When Social Security was created in 1935, the typical American family had a working husband, a stay-at-home wife and a houseful of kids. Today, 40% of mothers are either the sole or primary source of income for their families — a figure that has nearly tripled since 1960.
As women's role in the workforce has changed, so should their strategy for claiming Social Security benefits.
Unlike many wives whose sole eligibility for Social Security benefits is based on their husbands' earnings records, professional women are often eligible for multiple Social Security benefits based on their own work records and also as spouses, divorced spouses or widows. Knowing when and how to claim each benefit can substantially increase their lifetime retirement incomes.
Even single women who have never married can benefit from creative claiming strategies. Here's a summary of key Social Security claiming rules and how they apply to professional women, depending on their marital status.
You can claim Social Security retirement benefits as early as age 62 or survivor benefits as early as age 60, but they will be permanently reduced compared to waiting until your full retirement age of 66 or older to collect.
Plus, if you collect any type of Social Security benefit before your full retirement age and continue to work, you will temporarily forfeit some or all of your Social Security benefits if your earnings exceed specified limits. In 2014, you lose $1 in benefits for every $2 you earn over $15,480.
But if you wait until your full retirement age to claim benefits, you have more options. Not only do the earnings cap restrictions disappear, but you can use one of the creative claiming strategies to maximize your benefits.
If you're married, you will want to coordinate your Social Security claiming strategy with your husband to maximize your lifetime household income.
If he has already claimed Social Security, you can file a restricted claim for spousal benefits once you reach your full retirement age and collect an amount equal to half of his full retirement age benefit. Meanwhile, your own benefit earns delayed retirement credits worth 8% per year for every year you postpone collecting up to age 70. Then you can switch to your own benefit — now worth 132% of your full retirement age amount — at age 70.
Or, if you are the higher earner and your husband has not yet claimed benefits, you might want to “file and suspend” at full retirement age, triggering spousal benefits for him while your own benefit continues to grow.
If you're both close in age and have similar incomes, you can employ a combo strategy. One of you can file and suspend to trigger benefits for the other spouse, and the second spouse can file a restricted claim for spousal benefits. At 70, you each can each switch to your own retirement benefit.
If you are divorced after being married for at least 10 years and you are currently single, you can claim Social Security benefits as if you were still married. That means you can collect reduced retirement benefits as early as age 62.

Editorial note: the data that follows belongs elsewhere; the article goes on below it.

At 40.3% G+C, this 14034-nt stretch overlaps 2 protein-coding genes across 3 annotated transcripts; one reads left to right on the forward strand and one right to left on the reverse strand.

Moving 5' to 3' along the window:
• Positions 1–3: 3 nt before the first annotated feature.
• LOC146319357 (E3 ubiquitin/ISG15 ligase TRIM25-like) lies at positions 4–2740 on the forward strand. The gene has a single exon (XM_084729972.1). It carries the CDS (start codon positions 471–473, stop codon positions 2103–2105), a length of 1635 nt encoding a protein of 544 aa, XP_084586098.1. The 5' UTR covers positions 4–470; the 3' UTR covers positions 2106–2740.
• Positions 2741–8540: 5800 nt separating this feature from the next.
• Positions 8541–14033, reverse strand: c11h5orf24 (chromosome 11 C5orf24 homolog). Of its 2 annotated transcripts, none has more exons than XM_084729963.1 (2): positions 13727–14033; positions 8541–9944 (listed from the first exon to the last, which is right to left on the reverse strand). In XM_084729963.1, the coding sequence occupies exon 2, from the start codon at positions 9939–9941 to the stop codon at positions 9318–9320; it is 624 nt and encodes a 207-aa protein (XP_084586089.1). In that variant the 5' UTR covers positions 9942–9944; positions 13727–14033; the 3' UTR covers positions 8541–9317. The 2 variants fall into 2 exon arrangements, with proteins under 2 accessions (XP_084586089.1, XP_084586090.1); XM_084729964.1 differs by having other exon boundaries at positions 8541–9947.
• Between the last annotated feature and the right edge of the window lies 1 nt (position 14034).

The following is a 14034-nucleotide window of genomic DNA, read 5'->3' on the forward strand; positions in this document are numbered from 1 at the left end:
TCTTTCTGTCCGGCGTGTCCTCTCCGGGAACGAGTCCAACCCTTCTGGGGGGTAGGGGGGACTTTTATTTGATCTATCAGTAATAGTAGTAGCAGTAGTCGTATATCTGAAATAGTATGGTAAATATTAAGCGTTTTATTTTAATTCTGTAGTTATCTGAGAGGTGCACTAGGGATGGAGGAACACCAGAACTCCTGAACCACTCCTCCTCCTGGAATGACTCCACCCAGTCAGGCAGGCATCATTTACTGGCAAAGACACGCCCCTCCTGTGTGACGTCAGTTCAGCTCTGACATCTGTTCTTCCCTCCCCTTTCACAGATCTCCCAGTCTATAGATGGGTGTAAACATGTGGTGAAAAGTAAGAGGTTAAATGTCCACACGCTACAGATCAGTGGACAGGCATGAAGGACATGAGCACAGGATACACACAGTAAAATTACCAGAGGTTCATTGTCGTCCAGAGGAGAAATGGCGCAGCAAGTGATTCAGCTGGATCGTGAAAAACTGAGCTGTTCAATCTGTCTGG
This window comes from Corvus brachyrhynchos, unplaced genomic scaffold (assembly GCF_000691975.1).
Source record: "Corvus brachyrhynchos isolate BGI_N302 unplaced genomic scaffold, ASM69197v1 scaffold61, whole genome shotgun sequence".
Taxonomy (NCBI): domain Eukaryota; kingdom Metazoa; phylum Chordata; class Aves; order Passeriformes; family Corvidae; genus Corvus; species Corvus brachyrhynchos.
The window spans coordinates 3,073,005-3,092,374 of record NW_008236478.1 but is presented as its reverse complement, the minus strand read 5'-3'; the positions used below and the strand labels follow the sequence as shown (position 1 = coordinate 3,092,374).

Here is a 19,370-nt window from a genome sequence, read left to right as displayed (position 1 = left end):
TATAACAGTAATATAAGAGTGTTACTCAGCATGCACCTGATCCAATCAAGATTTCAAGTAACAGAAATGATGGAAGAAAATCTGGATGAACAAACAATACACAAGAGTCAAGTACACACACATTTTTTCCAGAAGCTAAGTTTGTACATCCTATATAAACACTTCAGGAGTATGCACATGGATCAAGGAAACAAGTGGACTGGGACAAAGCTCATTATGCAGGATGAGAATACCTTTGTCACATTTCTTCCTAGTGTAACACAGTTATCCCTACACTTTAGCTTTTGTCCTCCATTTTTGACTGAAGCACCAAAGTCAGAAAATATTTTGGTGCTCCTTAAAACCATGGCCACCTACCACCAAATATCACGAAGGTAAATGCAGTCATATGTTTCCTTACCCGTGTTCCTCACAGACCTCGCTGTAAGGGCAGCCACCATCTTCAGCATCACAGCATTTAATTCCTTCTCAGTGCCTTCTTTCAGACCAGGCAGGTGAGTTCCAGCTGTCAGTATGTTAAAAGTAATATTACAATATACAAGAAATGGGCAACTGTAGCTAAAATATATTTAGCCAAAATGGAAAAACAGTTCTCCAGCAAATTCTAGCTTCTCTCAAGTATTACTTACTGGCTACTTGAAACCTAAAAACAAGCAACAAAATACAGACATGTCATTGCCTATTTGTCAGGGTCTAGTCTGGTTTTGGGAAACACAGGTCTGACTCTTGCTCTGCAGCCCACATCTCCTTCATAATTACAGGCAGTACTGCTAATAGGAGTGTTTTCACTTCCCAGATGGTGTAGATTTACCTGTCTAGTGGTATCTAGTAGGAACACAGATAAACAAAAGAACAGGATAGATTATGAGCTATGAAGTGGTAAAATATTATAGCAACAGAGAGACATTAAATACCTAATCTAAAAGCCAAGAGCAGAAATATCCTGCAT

But if you claim early, Social Security will pay your own retirement benefit first and you would only receive a spousal benefit if it was higher than your own. The combined benefits would be reduced for early claiming.
But if you wait until your full retirement age to collect, you can restrict your claim to spousal benefits — worth half of your ex's full retirement age amount — and allow your own benefits to accrue delayed retirement credits. As long as your ex is at least 62 years old, you can claim benefits on his earnings record even if he has not yet claimed Social Security — as long as you have been divorced at least two years.
If you are widowed, your retirement benefits and your survivor benefits represent two different pots of money. You can claim one first and switch to the other later if it would result in a higher benefit.
Survivor benefits are worth 100% of your deceased husband's benefit if collected at full retirement age; less if collected earlier. But they never get any bigger. However, your retirement benefit increases by 8% per year for every year your postpone claiming it up to age 70. Crunch the numbers both ways to see which benefit you should claim first.
Finally, if you are single and can afford to delay collecting Social Security, you may want to file and suspend at full retirement age and accrue delayed retirement credits up to age 70.
In this case, the filing and suspending strategy also acts as an insurance policy. If your health or finances suddenly change and you need a chunk of cash, you can request a lump sum payout from Social Security in lieu of delayed retirement credits. Going forward, you would receive a monthly payout out based on your full retirement age.
(Questions about Social Security? Find the answers in my new e-book.)